I have been told that not so very long ago – certainly in my lifetime – if and when an MP read out his speech in Parliament he would be greeted with protesting cries of “Reading! Reading!” from fellow members, it being considered a breach of parliamentary protocol.
If you have watched a good deal of the seemingly endless Brexit debates in the House of Commons, as I have done, you would be aware that the MP who speaks without notes is nowadays a very rare bird. The average MP cannot even ask a minister a simple question without their head being buried in a notebook.
The message seems to be that MPs no longer attach much importance to public speaking (or oratory, as it used to be known). The days when men such as Winston Churchill or Michael Foot rehearsed and memorised their speeches are long since gone.
Yet there is no avoiding the obvious fact that if a politician wishes to make a real impact not only in Parliament but also in the world outside, it will not be enough to have a good bedside manner or to be “good on TV” (nowadays the accepted criterion for political success). When crunch time comes, there is nothing like an old-fashioned speech to rally support. Theresa May might well have been able to sell her Brexit deal to Parliament if she had had more power as a speaker.
It is worth remembering that, despite his lack of reliable military intelligence, Tony Blair was able to persuade MPs to back his invasion of Iraq in 2003 thanks to what was considered to be a magnificent speech.
Has a similar decline in public speaking affected the influence of the churches?
Is it any longer the case that believers will go to a particular church just to hear a particular preacher? Are there any longer such crowd-pulling preachers?
The old-fashioned sermon, at its best delivered to instruct and inspire the faithful, has long since fallen into desuetude. Today the homily is not much more than a Scripture lesson. The speaker, like the parliamentarian relying on notes, will refer back to the lessons or readings and reflect on their meaning and message.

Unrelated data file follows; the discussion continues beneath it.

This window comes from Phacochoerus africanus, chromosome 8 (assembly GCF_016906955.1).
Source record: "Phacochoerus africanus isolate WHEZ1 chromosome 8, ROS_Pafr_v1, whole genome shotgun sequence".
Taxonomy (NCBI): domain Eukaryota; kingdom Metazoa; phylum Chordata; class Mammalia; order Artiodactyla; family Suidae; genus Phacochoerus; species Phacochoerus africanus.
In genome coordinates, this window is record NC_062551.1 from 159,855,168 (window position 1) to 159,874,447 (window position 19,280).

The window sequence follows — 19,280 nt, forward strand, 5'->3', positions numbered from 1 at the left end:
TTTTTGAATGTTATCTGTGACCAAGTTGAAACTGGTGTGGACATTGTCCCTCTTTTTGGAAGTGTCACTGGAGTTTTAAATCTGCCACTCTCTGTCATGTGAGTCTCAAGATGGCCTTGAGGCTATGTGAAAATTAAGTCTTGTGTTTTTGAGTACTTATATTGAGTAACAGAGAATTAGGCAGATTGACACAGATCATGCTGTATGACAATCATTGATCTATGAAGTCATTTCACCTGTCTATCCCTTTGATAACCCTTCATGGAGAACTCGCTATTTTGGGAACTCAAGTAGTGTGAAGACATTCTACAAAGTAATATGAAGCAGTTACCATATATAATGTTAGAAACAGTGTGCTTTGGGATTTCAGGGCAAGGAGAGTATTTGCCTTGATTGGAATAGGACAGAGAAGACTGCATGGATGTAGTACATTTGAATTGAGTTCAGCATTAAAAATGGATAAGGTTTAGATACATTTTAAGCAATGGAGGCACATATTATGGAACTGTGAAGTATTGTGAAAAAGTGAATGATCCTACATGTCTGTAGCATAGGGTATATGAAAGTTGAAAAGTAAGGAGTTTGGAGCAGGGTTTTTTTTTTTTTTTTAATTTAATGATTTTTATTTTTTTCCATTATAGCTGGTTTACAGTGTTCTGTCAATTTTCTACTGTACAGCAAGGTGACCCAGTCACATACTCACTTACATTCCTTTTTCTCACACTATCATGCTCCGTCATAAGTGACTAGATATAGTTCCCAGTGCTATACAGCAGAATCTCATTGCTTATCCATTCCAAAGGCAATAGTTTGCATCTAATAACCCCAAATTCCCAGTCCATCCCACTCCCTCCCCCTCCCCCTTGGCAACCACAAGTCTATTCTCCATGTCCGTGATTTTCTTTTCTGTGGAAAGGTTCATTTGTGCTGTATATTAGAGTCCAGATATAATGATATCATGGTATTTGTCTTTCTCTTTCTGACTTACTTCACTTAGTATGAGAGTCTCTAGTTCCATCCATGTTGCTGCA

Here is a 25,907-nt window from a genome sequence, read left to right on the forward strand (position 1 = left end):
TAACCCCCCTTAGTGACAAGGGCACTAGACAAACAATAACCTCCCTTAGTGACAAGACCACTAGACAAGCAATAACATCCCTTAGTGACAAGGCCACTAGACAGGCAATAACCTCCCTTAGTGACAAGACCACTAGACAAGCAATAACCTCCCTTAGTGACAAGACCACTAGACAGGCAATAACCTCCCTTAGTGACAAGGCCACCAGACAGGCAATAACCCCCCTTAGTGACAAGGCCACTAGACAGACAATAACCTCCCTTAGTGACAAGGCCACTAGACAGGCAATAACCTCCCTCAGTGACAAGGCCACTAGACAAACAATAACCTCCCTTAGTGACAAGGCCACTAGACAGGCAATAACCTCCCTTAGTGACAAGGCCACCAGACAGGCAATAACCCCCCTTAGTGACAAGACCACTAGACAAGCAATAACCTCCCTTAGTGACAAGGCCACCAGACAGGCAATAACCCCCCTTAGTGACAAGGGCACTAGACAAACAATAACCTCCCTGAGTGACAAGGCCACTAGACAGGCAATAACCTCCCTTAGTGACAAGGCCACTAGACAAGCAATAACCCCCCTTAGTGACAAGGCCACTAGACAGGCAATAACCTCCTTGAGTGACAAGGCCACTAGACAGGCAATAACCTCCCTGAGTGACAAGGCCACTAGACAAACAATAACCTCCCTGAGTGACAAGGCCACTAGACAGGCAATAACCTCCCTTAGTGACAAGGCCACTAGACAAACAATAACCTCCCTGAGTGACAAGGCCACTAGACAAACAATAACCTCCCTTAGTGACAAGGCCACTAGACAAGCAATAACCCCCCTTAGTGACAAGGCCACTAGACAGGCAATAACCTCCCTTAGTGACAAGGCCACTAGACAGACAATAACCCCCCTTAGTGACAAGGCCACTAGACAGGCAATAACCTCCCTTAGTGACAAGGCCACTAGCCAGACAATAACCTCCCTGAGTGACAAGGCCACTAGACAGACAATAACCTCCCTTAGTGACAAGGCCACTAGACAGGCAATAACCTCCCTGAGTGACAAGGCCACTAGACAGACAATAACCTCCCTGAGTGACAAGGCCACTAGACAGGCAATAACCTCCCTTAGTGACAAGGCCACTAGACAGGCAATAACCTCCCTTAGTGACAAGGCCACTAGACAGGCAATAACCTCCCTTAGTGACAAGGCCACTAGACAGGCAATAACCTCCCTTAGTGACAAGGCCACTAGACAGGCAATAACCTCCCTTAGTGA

There are two criticisms one can make of this now well-established routine.
The first is that it lets the preacher off the hook. When Scripture has been so exhaustively analysed and commented on over hundreds of years, it is unlikely that he will have anything very original to add.
The second – more damaging – is that the impression may well be given to the congregation that they have not been paying attention or even that they are not mentally equipped to have grasped the message of what has been read to them.
Even such a familiar parable as the Good Samaritan can be repeated and, if necessary, padded out in case we have failed to appreciate its significance. This could even involve filling in some of the gaps in the story. Who was the Samaritan? Why was he going on his journey to Jericho? He must have been a wealthy man – how come? Was Jesus speaking of an incident that had actually occurred?
Once you start thinking in this way you can soon rob the parable of its impact, which derives in part from the lack of unnecessary information.
Whatever else, this routine is not going to lure people back into the pews. And at the same time it could well bolster those critics who like to maintain that, in the wake of various scandals, the churches no longer feel confident enough to speak out and so take the easy path of telling the worshippers what they have already been told a few minutes before.
At least, I suppose, we should be grateful for the way both Anglicans and Catholics seem to have accepted that it is counterproductive to speak for longer than 10 minutes.
Richard Ingrams is a former editor of Private Eye and The Oldie